“A number of significant milestones emerged regarding the state of the blockchain industry in 2019.The launch of Ethereum 2.0 in 2020 will hopefully benefit from the lessons of version 1, in which we learned that developing strong technical foundations are essential to the success of a chain. The industry has also learned some tough lessons regarding the difficulties surrounding widespread adoption, finding a stronger echo in the daily lives of people will be key to solving this issue–something a corporate model might effectively achieve.
Several notable trends stand out as ones to watch in 2020. The ecosystem of private blockchains will most likely concentrate around IBM. The shift towards decentralized finance (DeFi) projects will likely encounter their first roadblock in the need to show evidence of both resilience and scalability, while such networks provide significant potential to open access to financing, the practicalities require considerable development.
I hope to see 2020 bring a renewed focus on the fundamentals of the industry. Education must be prioritized in every facet of the industry from cybersecurity to business management. On a broader level, I would like to see self-governance move beyond its theoretical roots in the blockchain industry to concrete application in a variety of use-cases and domains.”
Regulation of the Industry
Alexander Schell, Executive Director of the Crypto Valley Association, a leading global blockchain and cryptographic technology ecosystem, said:
“With new announcements expected from the Financial Action Task Force (FATF) regarding Virtual Asset Service Providers (VASPs) in Summer 2020 and the impending Bitcoin halving, the first half of next year will see momentum building around key developments such as these.
The CVA recognizes that the FATF’s updated guidance on the treatment of VASPs, which lays out due diligence measures to prevent money laundering and terrorist financing, has posed significant challenges to its members. Increased clarity from the FAFT on its position relating to VASPs globally will be particularly helpful. As the industry focuses on innovation and enterprise adoption, it is imperative that regulators do not implement policy that will create obstacles and stifle the development of the industry.
To ensure the longevity of the blockchain and crypto industry into the next decade and beyond, key players need to work together to prioritize education, ensuring adoption continues to occur on a wider scale. Further, the industry must work to find new use cases that will allow easier access to crypto assets as opposed to the current cumbersome and insecure laptop and hardware wallet combination. Existing products are not sustainable long term and building better user interfaces to provide end-users with safe and easy access to digital assets is critical at this point.”
Dave Hodgson, Director and Co-Founder ofNEM Ventures, said:
“In 2019, we have seen an increase in governments, regulators and central banks engaging with blockchain and crypto in general – sometimes positively and sometimes not so positively. Notably, the Financial Action Task Force (FATF) recommendations around Know Your Customer (KYC) continues to have an impact on how crypto exchanges operate; the Libra association continues to divide regulators, customers and the crypto industry, and the launch of the first Security Tokens by both major institutions (Societe Generale) and national markets, such as Germany (BitBond), is making waves. Altogether, these movements prove that the industry as a whole is evolving, and, with it, various parties are forced to ask some difficult questions as we gain more regulatory clarification.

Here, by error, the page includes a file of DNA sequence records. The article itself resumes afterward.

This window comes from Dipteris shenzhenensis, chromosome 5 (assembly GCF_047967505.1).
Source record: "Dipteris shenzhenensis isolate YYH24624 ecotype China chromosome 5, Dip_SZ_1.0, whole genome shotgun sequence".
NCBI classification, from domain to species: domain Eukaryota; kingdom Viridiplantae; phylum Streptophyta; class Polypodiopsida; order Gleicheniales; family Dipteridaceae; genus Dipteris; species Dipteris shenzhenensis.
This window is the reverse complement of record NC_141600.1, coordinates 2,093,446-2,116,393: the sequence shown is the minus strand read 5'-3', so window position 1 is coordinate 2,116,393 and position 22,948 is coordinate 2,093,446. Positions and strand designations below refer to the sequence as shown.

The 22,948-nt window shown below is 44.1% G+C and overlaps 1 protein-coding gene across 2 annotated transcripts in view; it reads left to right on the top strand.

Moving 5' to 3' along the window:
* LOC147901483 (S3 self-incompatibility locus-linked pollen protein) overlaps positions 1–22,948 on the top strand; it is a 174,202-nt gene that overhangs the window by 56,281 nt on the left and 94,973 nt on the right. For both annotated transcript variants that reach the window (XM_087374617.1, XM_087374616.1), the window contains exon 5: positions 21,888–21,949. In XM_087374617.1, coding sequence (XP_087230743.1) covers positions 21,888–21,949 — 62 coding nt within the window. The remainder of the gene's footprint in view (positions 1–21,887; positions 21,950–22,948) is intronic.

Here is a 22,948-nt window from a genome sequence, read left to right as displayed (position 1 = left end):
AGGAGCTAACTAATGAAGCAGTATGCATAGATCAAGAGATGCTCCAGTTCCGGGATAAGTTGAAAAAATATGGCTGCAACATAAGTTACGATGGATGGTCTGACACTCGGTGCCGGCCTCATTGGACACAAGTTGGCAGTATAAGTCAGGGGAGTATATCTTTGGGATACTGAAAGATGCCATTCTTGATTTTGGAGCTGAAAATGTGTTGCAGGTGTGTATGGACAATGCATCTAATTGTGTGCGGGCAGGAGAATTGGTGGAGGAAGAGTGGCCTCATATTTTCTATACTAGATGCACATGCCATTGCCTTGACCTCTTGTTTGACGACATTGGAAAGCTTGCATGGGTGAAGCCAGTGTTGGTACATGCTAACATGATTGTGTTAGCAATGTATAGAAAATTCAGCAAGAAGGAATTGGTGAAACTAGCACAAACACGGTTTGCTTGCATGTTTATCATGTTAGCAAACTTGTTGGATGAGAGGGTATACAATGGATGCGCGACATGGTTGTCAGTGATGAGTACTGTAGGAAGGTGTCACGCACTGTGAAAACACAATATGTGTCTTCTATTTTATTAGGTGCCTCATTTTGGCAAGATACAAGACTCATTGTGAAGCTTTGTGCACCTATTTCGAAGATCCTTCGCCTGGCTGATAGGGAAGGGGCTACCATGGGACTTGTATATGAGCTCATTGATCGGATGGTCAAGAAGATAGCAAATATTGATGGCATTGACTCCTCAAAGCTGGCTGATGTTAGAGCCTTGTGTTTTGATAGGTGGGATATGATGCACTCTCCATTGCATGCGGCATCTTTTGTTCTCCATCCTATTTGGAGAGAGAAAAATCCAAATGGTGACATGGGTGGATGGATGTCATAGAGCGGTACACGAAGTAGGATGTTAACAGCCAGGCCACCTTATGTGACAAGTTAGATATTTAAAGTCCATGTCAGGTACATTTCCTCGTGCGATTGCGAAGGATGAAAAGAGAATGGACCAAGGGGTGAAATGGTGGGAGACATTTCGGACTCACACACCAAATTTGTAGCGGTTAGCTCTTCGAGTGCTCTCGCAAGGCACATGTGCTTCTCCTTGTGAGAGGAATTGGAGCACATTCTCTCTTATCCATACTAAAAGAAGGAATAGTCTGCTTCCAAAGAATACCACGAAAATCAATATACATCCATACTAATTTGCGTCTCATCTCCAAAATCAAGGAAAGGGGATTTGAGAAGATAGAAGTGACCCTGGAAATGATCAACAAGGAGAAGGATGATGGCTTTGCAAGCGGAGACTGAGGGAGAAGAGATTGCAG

Looking forward to 2020, there are many trends and movements to look out for. Previous Bitcoin halving events have grabbed the public’s attention and the technical analysis is lining up to make sure this one is no different. As well, multiple large chains will be releasing significant technology upgrades – Ethereum with ETH2.0 and NEM with Catapult – both in early 2020. I believe we will also witness continued innovation in the DeFi space which is accelerating every quarter now, coupled with increased security token issuance and maturation across the board, and, if the market returns to fundraising, it will be a more well-structured mechanism than last time. We are seeing the fruits of many projects’ labour coming to fruition – with a particular focus on using blockchain for climate-impacting solutions – improving efficiency while decreasing carbonisation and power consumption.”
Kevin Sekniqi, Co-Founder and Chief Protocol Architect at AVA Labs, said:
“In 2019, there has been a lot of talk about regulation in the industry – and while this has made headlines globally and caught the attention of several governments, the industry is evidently ripe for regulation granted the number of projects operating in the space. There have been a number of U.S. government bodies that are focusing on creating frameworks, including FinCEN, IRS, SEC and CFTC. While there have been efforts to control the industry in terms of backlash on unclear intentions of projects and lawsuits from different government agencies, it would ultimately be helpful to see frameworks/guidelines made to help foster innovation within the U.S.
In 2020, I believe we will see a resurgence of Security Token Offerings (STOs), that are done at scale and in a manner that is regulatorily sound. I also expect to see a growing trend towards increased tokenization and growth in the issuance, trading and settlement of digital assets using blockchain.
Our priority moving forward should be making sure we have firm and compliant foundations that foster the creation of new markets. It is imperative that the tech stack is compliant from the ground up in order to be synonymous with market regulatory frameworks. Blockchain can act as a means to democratize trading, by streamlining the creation of new markets, creating more accessibility to assets, to enabling more liquidity for historically illiquid assets. Ultimately, I look forward to seeing this technology being leveraged to create an even playing field for everyone.”